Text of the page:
test++;
		test += 2;
		test -= 2;
		test *= 2;
		test /= 2;
	}

	// Note: Debug always is used here

	debugA("*** Benchmark of integers. %u exec.", BENCHMARK_EXECS);

}

// Simple benckmark of floats

void benchFloat() {

	float test = 0;

	for (int i = 0; i < BENCHMARK_EXECS; i++) {

		// Some float operations

		test++;
		test += 2;
		test -= 2;
		test *= 2;
		test /= 2;
	}

	// Note: Debug always is used here

	debugA("*** Benchmark of floats, %u exec.", BENCHMARK_EXECS);

}

// Simple benckmark of GPIO

void benchGpio() {

//	const int execs = (BENCHMARK_EXECS / 10); // Reduce it
	const int execs = BENCHMARK_EXECS;

	for (int i = 0; i < execs; i++) {

		// Some GPIO operations

		digitalWrite(LED_BUILTIN, HIGH);
		digitalRead(LED_BUILTIN);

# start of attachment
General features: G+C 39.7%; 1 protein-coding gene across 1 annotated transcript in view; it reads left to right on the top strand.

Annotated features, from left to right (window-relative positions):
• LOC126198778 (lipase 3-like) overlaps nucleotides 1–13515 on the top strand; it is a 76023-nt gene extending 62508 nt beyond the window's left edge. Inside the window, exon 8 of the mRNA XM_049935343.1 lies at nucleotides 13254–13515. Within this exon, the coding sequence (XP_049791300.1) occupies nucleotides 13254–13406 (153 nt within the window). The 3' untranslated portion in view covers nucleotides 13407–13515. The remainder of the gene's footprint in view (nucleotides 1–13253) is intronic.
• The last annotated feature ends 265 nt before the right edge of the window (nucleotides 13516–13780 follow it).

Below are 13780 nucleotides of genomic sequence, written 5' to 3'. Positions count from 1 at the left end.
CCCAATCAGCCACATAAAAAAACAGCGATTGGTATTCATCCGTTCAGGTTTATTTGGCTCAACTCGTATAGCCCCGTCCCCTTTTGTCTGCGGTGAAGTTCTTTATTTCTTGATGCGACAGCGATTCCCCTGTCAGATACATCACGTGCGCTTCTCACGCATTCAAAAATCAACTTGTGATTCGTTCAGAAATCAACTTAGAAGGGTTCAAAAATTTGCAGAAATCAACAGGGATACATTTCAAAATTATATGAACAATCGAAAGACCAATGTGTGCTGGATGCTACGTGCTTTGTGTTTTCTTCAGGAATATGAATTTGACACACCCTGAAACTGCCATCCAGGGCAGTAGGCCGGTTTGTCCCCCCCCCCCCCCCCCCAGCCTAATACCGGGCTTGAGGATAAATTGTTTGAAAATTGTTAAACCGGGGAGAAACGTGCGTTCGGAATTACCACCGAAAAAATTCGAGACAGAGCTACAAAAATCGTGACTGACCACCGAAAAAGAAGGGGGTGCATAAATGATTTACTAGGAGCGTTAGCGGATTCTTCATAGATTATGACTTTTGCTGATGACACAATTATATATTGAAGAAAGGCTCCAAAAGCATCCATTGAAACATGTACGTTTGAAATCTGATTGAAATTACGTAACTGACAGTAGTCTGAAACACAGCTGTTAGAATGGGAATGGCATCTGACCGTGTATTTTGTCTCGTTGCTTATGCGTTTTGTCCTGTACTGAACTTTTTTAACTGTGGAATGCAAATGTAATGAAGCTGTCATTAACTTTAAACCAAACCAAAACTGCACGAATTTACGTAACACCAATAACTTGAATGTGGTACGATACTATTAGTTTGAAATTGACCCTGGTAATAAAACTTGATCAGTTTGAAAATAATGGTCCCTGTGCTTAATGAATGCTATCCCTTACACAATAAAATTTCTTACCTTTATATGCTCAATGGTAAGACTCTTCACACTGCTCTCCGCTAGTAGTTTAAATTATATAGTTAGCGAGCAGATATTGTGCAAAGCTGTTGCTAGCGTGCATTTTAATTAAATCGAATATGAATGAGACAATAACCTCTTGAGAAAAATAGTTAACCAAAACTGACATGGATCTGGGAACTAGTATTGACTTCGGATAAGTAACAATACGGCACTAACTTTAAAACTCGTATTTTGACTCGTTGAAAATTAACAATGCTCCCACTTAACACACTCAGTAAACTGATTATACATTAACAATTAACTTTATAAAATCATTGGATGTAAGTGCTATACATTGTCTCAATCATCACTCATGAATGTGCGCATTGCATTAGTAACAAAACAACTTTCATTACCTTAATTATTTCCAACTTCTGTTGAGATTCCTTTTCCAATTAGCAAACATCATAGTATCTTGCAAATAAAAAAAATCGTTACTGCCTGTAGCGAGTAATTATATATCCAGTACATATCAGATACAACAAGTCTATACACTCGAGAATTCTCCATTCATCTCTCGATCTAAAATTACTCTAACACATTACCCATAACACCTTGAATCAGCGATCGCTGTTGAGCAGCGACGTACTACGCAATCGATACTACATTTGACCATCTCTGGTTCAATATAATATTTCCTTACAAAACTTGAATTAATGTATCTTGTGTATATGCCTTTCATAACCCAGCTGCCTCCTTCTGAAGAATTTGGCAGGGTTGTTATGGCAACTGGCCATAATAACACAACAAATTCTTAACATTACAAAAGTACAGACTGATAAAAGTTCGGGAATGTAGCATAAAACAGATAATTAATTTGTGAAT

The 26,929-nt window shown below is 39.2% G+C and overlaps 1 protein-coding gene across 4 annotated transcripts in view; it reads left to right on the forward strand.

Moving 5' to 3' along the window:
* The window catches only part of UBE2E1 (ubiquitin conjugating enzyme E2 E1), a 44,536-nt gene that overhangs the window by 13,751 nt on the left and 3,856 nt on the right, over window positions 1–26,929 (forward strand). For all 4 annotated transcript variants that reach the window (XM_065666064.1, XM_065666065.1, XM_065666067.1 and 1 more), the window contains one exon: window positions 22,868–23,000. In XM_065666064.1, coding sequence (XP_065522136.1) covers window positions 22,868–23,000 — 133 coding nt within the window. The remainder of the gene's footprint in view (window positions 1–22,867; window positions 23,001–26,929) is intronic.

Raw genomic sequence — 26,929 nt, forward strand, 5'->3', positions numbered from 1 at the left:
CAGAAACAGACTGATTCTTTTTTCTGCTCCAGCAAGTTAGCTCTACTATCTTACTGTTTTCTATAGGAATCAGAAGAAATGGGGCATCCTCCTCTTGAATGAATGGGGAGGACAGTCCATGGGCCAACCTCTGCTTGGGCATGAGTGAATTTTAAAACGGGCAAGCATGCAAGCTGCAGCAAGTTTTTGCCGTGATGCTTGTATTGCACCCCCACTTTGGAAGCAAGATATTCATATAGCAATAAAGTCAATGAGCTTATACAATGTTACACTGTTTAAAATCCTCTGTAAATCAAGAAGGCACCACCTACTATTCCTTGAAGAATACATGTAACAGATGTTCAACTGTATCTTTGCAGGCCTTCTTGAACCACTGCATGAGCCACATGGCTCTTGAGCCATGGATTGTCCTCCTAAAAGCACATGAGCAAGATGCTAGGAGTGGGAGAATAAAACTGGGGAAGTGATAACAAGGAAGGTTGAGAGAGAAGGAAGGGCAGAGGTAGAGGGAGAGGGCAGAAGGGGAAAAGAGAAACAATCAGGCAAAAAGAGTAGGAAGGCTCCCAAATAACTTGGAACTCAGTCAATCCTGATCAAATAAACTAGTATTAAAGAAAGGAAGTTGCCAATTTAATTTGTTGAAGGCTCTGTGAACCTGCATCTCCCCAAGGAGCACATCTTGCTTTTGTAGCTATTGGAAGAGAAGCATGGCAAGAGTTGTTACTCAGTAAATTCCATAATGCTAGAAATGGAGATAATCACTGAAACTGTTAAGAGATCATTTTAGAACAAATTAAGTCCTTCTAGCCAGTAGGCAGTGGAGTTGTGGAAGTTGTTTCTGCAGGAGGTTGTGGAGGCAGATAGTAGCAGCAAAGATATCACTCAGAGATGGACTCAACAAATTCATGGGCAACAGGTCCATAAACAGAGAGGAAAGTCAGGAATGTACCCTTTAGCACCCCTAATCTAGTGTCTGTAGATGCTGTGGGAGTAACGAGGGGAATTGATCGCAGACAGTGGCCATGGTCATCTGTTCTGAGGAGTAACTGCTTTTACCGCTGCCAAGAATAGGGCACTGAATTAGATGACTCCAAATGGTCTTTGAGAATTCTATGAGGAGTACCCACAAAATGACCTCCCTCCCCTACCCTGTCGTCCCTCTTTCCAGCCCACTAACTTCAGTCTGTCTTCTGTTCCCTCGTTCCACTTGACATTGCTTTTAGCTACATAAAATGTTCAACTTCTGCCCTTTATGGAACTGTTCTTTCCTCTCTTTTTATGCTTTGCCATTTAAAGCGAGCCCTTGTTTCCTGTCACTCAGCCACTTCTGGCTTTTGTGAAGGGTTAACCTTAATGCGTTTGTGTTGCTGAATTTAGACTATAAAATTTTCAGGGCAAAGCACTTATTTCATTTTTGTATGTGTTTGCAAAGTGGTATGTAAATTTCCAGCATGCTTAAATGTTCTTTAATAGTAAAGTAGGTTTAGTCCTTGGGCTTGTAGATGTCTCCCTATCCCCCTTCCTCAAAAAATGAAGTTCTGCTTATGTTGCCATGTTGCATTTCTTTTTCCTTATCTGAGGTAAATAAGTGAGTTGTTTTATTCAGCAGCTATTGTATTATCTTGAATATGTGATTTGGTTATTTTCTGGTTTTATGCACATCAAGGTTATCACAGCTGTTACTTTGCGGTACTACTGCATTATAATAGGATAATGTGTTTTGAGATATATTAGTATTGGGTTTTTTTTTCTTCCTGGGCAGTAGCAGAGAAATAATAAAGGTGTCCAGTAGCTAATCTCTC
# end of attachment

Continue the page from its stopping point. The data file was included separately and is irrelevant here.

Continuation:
digitalWrite(LED_BUILTIN, LOW);

		analogRead(A0);
		analogRead(A0);
		analogRead(A0);

	}

	// Note: Debug always is used here

	debugA("*** Benchmark of GPIO. %u exec.", execs);

}

// Run all benchmarks

void benchAll() {

	benchInt();
	benchFloat();
	benchGpio();

	// Note: Debug always is used here

	debugA("*** All Benchmark done.");

}

// Serial benchmarks, to compare Serial.prints with SerialDebug

#define BENCHMARK_SERIAL 25

void benchSerialPrint() {

	// Note: Serial.printf is not used, due most Arduino not have this
	// Show same info to compare real speed
	// Same data size of SerialDebug to compare speeds of processing and not the time elapsed to send it

	unsigned long timeBegin = micros();

	for (uint16_t i = 0; i < BENCHMARK_SERIAL; i++) {

		Serial.print("(A ");
		Serial.print(millis());
		Serial.print(" benchSerialPrint");
#ifdef ESP32
		Serial.print(" C");
		Serial.print(xPortGetCoreID());
#endif
		Serial.print(") Exec.: ");